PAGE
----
Dr. Damian Pociecha from the University of Warsaw explains that liquid crystals, often described as the fourth phase of matter, share features of liquid and crystal. Although they are frequently used in everyday devices, liquid crystals still remain a source of surprising finds within basic science. 'The discovered and described new type of liquid crystalline phase combines two fascinating phenomena: spontaneous breaking of chiral symmetry and ferroelectric ordering of electric dipoles - both in a fluid phase', says Dr. Pociecha, adding that this discovery is not only groundbreaking from the point of view of soft matter science, but also opens up possibilities for new applications, e.g. in electro-optical technologies.

'It is difficult to overestimate the importance of this discovery. It may influence the development of new technologies and materials that will be used in modern electronic and photonic devices, as well as in organic electronics and molecular biology, where understanding the breaking of chiral symmetry is crucial for explaining the molecular origins of life', says Jakub Karcz from the Faculty of New Technologies and Chemistry at the Military University of Technology, first author of the paper. Natan Rychłowicz from the same faculty adds that the discovery will have an impact on fluid physics, organic electronics, photonics and molecular biology.

The phenomenon of selective reflection of a light wave from a heliconical structure in the newly discovered phase observed in a liquid crystal cell. Source: WAT/UW

MICRO SCREWS LIKE A HELICONIA FLOWER

As reported in the Military University of Technology press release, the matter previously known in the nematic phase exhibited spontaneous ordering in which electric dipoles cancelled each other on a microscopic scale - as a result of a tendency to be anti-parallel. Scientists have known this for over a century. In 2017, a new polar phase was discovered in which, thanks to unique intermolecular interactions, the molecules tended to be polarly ordered, with dipoles aligned in one direction over large areas. Further research showed that, in addition to the polar arrangement of molecules, it is possible to spontaneously twist the polar structure into a geometry resembling a heliconia flower, whose name comes from the mathematical plane, helicon - an extended helicoid.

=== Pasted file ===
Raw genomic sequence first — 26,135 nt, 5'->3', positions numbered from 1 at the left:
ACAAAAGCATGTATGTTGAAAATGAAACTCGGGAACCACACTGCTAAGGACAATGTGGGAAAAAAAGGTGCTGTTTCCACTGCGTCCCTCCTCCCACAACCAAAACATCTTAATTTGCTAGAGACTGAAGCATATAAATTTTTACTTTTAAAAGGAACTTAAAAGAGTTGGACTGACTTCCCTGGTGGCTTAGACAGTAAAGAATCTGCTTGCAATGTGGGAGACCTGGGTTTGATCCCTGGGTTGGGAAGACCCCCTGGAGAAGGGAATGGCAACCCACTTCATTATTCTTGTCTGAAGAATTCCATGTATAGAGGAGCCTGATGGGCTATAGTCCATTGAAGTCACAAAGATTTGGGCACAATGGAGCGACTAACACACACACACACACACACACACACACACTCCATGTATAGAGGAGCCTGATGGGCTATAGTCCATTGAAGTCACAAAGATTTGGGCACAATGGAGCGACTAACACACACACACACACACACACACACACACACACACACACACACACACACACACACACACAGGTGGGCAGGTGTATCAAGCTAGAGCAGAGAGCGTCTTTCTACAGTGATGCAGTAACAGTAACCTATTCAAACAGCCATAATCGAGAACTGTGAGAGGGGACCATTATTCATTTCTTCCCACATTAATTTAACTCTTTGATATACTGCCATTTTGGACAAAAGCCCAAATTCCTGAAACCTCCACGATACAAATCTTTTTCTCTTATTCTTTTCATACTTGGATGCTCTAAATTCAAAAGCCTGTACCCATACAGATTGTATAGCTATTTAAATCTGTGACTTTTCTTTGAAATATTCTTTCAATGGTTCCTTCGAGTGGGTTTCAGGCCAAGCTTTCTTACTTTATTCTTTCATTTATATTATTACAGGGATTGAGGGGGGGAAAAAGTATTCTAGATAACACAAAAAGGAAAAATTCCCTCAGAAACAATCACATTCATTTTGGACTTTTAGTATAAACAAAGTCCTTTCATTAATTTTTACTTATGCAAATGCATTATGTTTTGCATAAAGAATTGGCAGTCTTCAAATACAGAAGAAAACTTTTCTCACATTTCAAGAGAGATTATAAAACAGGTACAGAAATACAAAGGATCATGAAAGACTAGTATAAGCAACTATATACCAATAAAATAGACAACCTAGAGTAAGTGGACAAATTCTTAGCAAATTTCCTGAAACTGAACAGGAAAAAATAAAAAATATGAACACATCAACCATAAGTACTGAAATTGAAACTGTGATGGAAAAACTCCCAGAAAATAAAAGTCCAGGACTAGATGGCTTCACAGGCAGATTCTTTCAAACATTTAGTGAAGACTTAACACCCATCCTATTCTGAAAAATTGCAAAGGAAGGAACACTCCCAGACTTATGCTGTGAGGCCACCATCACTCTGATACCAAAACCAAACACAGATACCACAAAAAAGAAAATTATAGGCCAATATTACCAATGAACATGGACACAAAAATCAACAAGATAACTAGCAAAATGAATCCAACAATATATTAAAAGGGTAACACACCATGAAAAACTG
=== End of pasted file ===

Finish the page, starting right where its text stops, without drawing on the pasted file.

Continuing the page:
'This type of arrangement of non-chiral rod-like molecules, which is what the newly discovered class of compounds are, is normally forbidden and reserved for chiral molecules. Our discovery is groundbreaking because we managed to combine polar features into a chiral superstructure the size of the wavelength of visible light in one non-chiral material', explains Dr. Jakub Herman from the Military University of Technology.

The collaboration between teams from the Military University of Technology and the University of Warsaw allowed for complementary confirmation of the structure and examination of the properties of the new phase. The paper 'Spontaneous chiral symmetry breaking in polar fluid - heliconical ferroelectric nematic phase' was rated as one of the most promising in this issue of Science (the recommendation can be read here). The Military University of Technology scientific team included: Jakub Karcz, Natan Rychłowicz, Dr. engineer Jakub Herman and Col. Dr. Przemysław Kula from the Faculty of New Technologies and Chemistry of the Military University of Technology. The members of Professor Ewa Górecka's team from the Faculty of Chemistry of the University of Warsaw were: Dr. Jadwiga Szydłowska, Dr. Paweł W. Majewski and Dr. Damian Pociecha.

The scientists also confirmed Max Born's theoretical hypothesis from 1916, which predicted the possibility of the existence of complex polar structures resulting from specific interactions of electric dipoles. For decades, it remained in the area of mathematical and physical speculation, increasingly doomed to oblivion due to the lack of experimental confirmation.